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Kentucky Derby Bargain Firenze Fire

Kentucky Derby Bargain Firenze Fire

Most Kentucky Derby participants are high-dollar animals for whom six-digit (and even seven-digit) auction prices and training facilities are a matter of course. However, that’s not always the case, and this year, Firenze Fire is a budgeter’s bet for Derby Glory. In other words, if you only have a few bucks to spend and believe in true Cinderella stories, Firenze Fire might just be your ticket to the ball.

With current futures odds of 66/1 (+6600), he’s tied with Combatant on the betting boards as the longest shot to win the Run for the Roses. While such a victory is not unprecedented at the Derby, Firenze Fire’s bargain-basement life very well might be.

It all starts with Firenze Fire’s owner, Ron Lombardi of New Jersey. Lombardi, a gym and rehab chain owner, has only been in the Thoroughbred horse racing business since 2007, when he purchased his first yearling for $30,000. However, that colt – Mr. Amore – died in a training accident, having never run a single race. Lombardi’s next horse, the filly Miss Sure Pockets, was bought for $75,000, but she developed a shin condition that prevented her from ever competing. His third horse, Snare, broke a leg during an early career race and had to be euthanized.

Three horses, two deaths, no wins. But Lombardi didn’t give up. Nor did Lombardi kick his investing into high gear and go after more proven, higher-dollar animals. He kept his pace, and he stuck to his budget.

In 2008, Lombardi’s horses started winning, with the filly American Border finishing her career winning 9 of 13 races. Then came Tightend Touchdown, who won 11 times in 32 races and hauled in nearly a million dollars over his career. Ribo Robo nearly hit seven figures in winnings over the course of his 56-race career (18 wins), and Lombardi’s stables grew. However, his fiscal proclivities remained subdued.

Finally, after a rough start and a burst of mild success, Lombardi struck Grade 1 gold. After purchasing the mare My Every Wish for $16,000, Lombardi – against the advice of others “in the know” – decided to breed her. The sire was Poseidon’s Warrior, a little-known sprinter specializing in races of around 6 furlongs.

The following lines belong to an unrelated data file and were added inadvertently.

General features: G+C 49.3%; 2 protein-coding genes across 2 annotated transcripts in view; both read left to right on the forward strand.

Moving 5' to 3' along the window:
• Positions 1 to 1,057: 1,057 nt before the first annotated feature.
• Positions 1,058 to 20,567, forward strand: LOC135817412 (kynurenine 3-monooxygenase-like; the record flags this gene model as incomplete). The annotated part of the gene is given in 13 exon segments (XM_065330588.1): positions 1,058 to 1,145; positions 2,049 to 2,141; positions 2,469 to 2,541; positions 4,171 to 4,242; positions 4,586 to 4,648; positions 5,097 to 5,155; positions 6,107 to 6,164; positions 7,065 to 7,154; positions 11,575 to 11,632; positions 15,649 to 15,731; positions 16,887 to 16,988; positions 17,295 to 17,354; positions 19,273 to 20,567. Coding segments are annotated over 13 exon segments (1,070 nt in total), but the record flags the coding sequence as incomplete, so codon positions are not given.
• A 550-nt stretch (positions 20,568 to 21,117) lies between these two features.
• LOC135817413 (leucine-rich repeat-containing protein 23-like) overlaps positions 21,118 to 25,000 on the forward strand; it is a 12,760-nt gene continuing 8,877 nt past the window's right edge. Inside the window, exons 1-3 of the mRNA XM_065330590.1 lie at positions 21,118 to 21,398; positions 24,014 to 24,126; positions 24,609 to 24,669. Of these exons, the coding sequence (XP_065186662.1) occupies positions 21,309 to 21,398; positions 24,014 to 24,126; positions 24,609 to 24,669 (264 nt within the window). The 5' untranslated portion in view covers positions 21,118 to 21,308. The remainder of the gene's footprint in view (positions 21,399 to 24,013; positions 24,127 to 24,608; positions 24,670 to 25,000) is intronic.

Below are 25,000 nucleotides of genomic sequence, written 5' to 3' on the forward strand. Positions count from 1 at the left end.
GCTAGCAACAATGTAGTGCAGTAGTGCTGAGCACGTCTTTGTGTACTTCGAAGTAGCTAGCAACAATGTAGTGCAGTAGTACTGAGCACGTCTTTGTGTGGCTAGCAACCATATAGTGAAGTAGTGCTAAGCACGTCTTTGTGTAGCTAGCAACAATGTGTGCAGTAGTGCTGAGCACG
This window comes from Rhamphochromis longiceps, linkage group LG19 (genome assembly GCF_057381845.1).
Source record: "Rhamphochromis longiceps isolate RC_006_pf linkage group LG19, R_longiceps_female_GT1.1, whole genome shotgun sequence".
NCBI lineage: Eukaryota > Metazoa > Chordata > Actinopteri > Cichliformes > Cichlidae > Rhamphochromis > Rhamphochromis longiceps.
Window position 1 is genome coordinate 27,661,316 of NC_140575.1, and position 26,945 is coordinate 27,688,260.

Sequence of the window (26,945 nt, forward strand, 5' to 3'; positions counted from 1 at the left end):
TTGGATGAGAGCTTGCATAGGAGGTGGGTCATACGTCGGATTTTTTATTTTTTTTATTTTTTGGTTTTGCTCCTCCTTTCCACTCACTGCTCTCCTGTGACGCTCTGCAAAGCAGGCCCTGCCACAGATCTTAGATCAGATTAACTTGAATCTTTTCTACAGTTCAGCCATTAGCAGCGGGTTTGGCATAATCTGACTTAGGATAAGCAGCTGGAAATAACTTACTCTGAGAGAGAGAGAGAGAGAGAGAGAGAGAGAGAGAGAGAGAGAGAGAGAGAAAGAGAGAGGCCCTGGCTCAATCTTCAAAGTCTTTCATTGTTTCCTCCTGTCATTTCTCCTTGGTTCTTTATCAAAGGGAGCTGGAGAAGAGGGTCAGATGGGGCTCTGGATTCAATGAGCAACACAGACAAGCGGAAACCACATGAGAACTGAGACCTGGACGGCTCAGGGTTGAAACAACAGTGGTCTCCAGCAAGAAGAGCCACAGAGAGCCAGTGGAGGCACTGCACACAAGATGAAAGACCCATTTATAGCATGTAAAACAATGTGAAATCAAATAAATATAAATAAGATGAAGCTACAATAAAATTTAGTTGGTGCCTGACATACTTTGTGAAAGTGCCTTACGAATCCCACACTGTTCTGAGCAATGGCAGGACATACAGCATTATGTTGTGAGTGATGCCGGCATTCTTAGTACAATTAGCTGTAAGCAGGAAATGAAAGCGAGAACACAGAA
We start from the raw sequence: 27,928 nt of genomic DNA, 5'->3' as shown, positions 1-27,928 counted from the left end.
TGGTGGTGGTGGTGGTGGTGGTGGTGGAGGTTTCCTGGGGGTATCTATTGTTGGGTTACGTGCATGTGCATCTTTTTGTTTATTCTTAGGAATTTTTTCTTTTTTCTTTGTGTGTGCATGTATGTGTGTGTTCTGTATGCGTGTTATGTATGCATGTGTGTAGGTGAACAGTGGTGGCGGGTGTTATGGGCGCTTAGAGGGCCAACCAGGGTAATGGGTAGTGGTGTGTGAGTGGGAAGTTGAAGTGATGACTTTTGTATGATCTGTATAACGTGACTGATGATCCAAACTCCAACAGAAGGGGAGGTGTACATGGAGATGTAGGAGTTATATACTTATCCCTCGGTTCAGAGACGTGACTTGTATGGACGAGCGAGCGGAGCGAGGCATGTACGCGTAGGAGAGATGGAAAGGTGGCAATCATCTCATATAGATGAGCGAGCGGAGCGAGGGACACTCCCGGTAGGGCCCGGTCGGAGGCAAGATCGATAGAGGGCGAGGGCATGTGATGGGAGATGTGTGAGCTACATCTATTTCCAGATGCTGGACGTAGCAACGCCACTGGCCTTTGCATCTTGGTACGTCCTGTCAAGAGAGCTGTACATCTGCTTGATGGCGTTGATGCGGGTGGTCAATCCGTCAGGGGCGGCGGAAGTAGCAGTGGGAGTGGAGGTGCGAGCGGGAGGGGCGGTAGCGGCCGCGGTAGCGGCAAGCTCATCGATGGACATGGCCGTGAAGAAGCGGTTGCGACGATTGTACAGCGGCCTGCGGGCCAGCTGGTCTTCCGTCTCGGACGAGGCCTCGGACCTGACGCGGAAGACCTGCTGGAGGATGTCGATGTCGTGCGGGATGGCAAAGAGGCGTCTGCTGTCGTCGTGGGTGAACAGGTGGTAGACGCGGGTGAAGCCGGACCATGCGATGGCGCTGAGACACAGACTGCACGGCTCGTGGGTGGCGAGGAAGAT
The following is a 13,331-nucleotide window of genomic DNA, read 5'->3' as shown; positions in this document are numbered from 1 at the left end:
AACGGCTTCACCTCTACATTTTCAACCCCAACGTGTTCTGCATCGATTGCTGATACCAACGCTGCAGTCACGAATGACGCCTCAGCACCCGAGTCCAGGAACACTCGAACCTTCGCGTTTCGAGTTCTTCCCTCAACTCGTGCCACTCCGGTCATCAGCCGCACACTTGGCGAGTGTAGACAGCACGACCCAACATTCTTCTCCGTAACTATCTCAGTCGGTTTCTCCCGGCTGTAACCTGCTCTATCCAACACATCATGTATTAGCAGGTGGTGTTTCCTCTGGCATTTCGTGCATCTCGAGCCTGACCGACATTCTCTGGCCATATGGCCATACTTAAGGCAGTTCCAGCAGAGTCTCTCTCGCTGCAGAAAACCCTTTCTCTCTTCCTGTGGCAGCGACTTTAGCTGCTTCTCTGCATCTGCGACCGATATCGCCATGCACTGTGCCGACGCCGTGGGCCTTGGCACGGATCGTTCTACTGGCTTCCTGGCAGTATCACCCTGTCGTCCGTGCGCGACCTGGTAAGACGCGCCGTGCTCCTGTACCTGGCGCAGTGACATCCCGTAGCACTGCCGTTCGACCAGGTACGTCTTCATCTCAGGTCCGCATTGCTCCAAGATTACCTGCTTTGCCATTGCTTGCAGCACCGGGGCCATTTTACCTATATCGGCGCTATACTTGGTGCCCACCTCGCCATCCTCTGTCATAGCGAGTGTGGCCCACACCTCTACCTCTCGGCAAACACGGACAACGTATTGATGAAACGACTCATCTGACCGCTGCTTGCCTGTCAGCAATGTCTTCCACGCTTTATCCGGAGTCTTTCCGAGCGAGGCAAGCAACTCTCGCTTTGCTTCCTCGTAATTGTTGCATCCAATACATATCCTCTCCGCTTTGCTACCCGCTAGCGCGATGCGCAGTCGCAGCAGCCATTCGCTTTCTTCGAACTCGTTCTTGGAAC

For a $4000 stud fee, My Every Wish birthed her first foal, Firenze Fire, one of more than 25,000 Thoroughbreds born in the US in 2015. Of these, a maximum of 20 make it to the Kentucky Derby. Firenze Fire even earned his way into the race (whereas the other two longshots in this year’s Kentucky Derby were late scratch replacements).

Ultimately, from an acquisition standpoint, Lombardi has only $20,000 invested into Firenze Fire, an extreme bargain for a top Grade 1 stakes colt. For comparison, look at the 2018 Kentucky Derby’s various favorites. Justify (7/2, +350) was sold as a yearling for $500,000, while Irish superhorse Mendelssohn (4/1, +400) was sold for an astronomical $3 million.

But even other longshots have high auction prices compared to Lombardi’s total investment in Firenze Fire. Instilled Regard (60/1, +6000) pulled in $1,160,000 in his auction history, while Combatant (66/1, +6600) – who only made it to the Derby because Quip was scratched from competition – was purchased as a yearling for $320,000. Lone Sailor (50/1, +5000) was bought for $120,000, and Flameaway (45/1, +4500) was auctioned twice for a combined $550,000.

The only horse that comes close to Firenze Fire’s meager comparative investment is Promises Fulfilled (50/1, +5000), who was auctioned as a yearling for just $37,000. (Bravazo, homebred at Calumet Farms and sired by Awesome Again, has no price history, but Awesome Again typically produces yearlings that sell for an average of around $70,000.)

LegalGamblingUSA thinks if you’re budget-minded like Firenze Fire’s Ron Lombardi, his horse might be the horse for you. The payout is the biggest in the 2018 Kentucky Derby, and while the pony probably won’t podium, just making it to the Run for the Roses is a victory in itself.